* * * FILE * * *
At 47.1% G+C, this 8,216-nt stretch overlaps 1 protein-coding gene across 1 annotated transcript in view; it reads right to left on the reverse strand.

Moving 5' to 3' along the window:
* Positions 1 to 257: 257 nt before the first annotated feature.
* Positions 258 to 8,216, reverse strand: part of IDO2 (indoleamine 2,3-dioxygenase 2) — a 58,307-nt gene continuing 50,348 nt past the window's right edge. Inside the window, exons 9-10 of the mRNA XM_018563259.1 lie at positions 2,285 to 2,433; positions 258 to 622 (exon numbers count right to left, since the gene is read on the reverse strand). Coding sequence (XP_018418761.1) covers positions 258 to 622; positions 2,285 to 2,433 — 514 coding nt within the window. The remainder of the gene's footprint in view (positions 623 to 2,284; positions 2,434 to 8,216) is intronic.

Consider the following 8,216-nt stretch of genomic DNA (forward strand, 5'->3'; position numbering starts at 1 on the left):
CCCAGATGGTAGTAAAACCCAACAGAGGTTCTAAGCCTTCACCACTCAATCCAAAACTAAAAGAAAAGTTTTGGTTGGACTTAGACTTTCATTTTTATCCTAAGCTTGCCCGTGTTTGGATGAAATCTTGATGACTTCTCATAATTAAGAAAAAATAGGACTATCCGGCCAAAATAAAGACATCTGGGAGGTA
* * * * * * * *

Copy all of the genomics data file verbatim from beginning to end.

At 47.1% G+C, this 8,216-nt stretch overlaps 1 protein-coding gene across 1 annotated transcript in view; it reads right to left on the reverse strand.

Moving 5' to 3' along the window:
* Positions 1 to 257: 257 nt before the first annotated feature.
* Positions 258 to 8,216, reverse strand: part of IDO2 (indoleamine 2,3-dioxygenase 2) — a 58,307-nt gene continuing 50,348 nt past the window's right edge. Inside the window, exons 9-10 of the mRNA XM_018563259.1 lie at positions 2,285 to 2,433; positions 258 to 622 (exon numbers count right to left, since the gene is read on the reverse strand). Coding sequence (XP_018418761.1) covers positions 258 to 622; positions 2,285 to 2,433 — 514 coding nt within the window. The remainder of the gene's footprint in view (positions 623 to 2,284; positions 2,434 to 8,216) is intronic.

Consider the following 8,216-nt stretch of genomic DNA (forward strand, 5'->3'; position numbering starts at 1 on the left):
CCCAGATGGTAGTAAAACCCAACAGAGGTTCTAAGCCTTCACCACTCAATCCAAAACTAAAAGAAAAGTTTTGGTTGGACTTAGACTTTCATTTTTATCCTAAGCTTGCCCGTGTTTGGATGAAATCTTGATGACTTCTCATAATTAAGAAAAAATAGGACTATCCGGCCAAAATAAAGACATCTGGGAGGTA